Even though there’s still a significant social stigma surrounding mental disorders – including anxiety – they are serious and require treatment, just like physical illnesses like heart or kidney diseases would. In fact, anxiety disorders are quite common; they affect around 18 percent of adults in the United States alone.
It’s hard to determine the exact line between normal and pathological anxiety. According to The Diagnostic and Statistical Manual of Mental Disorders, Fifth Edition (or DSM-5) the condition is considered pathological if “the anxiety, worry, or physical symptoms cause clinically significant distress or impairment in social, occupational, or other important areas of functioning.”
What is Kava Kava?
Kava kava (Piper methysticm) – also called just kava – is a member of the pepper family native to the islands of the South Pacific. To be consumed, the plant’s roots have to be ground into a paste, and filtered afterwards. It’s been used for hundreds of years in various ceremonies and rituals among the Pacific islanders. Nowadays it’s mostly used to relieve stress and anxiety.
Medicinal kava products are mostly sold in form of capsules, powdered extracts, fluid extracts, and tinctures. They are produced from a concentrated kavalactones mixture made by extracting the dried peeled root of the plant with acetone or ethanol.
Treatment with kava kava is specifically appealing to those who favor phytotherapy and natural treatments and approaches over the conventional medicine.
Studies on the effectiveness of Kava Kava for anxiety
When it comes to treatment of anxiety with the kava plant, a fair number of clinical trials support its use for the treatment of generalized anxiety. The plant’s main active ingredients are called kavalactones, and research so far shows that they aid our health in various ways:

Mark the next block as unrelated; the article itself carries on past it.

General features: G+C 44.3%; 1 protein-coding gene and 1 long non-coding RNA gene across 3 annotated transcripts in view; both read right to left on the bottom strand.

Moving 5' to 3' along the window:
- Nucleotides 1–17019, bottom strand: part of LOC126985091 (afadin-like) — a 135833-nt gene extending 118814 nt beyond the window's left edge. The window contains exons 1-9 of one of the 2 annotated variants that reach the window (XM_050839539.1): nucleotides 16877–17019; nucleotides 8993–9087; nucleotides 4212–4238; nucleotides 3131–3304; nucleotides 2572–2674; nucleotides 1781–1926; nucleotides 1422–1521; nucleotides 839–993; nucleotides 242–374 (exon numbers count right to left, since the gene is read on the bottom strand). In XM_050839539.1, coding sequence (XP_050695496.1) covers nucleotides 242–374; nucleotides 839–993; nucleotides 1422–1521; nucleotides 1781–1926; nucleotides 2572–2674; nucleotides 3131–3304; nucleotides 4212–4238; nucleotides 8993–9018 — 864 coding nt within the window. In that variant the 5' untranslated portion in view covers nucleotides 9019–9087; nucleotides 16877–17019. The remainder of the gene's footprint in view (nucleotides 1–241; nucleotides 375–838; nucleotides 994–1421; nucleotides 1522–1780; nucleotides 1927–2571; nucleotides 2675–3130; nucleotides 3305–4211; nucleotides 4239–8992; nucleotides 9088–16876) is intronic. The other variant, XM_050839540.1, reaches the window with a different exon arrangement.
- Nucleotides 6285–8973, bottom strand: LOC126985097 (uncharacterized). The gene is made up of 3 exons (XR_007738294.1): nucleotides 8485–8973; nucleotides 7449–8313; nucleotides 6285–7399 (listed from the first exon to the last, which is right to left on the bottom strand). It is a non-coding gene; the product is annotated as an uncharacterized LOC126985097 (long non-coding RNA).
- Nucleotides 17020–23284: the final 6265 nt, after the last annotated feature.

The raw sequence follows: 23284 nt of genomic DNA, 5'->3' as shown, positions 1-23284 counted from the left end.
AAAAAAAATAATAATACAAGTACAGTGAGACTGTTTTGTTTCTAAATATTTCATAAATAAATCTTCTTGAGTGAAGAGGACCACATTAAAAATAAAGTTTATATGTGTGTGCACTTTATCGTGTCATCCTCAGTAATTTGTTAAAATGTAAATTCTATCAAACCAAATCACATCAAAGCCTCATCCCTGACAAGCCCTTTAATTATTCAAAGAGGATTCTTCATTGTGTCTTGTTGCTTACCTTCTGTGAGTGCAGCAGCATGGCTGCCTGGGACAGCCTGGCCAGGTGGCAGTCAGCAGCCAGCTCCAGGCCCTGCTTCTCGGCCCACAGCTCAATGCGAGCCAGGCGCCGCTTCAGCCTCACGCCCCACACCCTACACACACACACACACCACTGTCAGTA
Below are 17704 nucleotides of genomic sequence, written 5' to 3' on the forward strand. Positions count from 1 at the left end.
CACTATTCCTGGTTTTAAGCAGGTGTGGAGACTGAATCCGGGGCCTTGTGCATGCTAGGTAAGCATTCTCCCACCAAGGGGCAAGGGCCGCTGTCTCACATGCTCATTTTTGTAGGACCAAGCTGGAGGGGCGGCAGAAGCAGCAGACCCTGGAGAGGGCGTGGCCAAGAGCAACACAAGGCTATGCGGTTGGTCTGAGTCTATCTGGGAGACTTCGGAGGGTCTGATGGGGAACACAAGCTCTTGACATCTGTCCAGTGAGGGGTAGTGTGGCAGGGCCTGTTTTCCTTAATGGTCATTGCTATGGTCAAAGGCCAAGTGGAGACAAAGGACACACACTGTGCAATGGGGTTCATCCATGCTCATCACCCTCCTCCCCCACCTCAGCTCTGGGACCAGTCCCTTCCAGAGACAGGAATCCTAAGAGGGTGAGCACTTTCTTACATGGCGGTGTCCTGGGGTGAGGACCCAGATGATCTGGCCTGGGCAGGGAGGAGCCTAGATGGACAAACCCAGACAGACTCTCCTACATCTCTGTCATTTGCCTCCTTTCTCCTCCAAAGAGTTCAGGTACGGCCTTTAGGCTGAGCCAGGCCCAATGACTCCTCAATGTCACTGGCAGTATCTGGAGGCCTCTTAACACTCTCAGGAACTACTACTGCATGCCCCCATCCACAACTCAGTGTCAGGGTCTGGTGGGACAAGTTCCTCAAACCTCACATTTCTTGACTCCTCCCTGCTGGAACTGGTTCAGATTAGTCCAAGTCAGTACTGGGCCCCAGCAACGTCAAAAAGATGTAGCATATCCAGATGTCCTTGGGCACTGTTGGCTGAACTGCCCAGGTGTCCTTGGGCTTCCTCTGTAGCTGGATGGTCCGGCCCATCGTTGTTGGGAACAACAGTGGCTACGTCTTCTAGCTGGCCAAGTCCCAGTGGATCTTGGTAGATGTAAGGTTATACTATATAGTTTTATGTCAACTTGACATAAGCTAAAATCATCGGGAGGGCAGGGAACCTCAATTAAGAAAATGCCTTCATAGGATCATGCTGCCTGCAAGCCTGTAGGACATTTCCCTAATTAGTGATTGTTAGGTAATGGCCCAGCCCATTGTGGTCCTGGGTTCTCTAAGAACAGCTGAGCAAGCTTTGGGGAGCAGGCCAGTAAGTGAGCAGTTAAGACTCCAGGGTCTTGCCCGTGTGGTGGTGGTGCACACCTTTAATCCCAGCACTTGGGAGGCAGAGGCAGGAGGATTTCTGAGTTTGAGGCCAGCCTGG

- Reduce anxiety
- Reduce neuron damage to the brain
- Reduce pain
- Reduce risk of cancer (according to research done on mice)
Seventy-five people with generalized anxiety disorder (GAD) participated in a six-week double-blind study on the effectiveness of an aqueous extract of kava versus a placebo. The study found a significant decrease in anxiety in the kava group compared to the placebo group. Reviews of 11 other studies also showed success of the kava plant in the treatment of anxiety.
Gamma-aminobutyric acid (GABA) is our brain's main inhibitory neurotransmitter — the one responsible for calming our brain cells (neurons) and preventing brain from becoming too excited. There’s plenty of evidence coming from neuroscientific research that anxiety disorders come from a dysfunction in the part of the brain responsible for regulating potentially dangerous stimuli.
Research also suggests that due to its ability to affect GABA, kava might be effective in the treatment of many degenerative diseases, as well as diseases of the nervous system.
Possible dangers of Kava Kava
When it comes to health, we have to be careful. Everyone knows that medications come with side effects, but most people don’t realize that herbs are not that safe in the long run either. The kava plant is considered effective and relatively safe if consumed in moderation.
In a large study done on close to 7000 people in Aboriginal communities on the health impact of kava consumption, issues such as weight gain, skin rash, as well as increased lymphocyte counts were quite common in individuals who consumed 310-425 g of kava powder on a weekly basis. Alan Clough, the lead expert in this study, suggests that 240 g of kava powder per week is enough to cause adverse health effects.
About 35 cases of severe liver damage have been associated with kava beverage intake in Europe and the US in the past few years. The plant is even banned in countries such as Switzerland and Germany. Because there is no sufficient evidence, and direct causal relationship between liver damage and kava is difficult to establish, you should use kava plant with caution and only occasionally.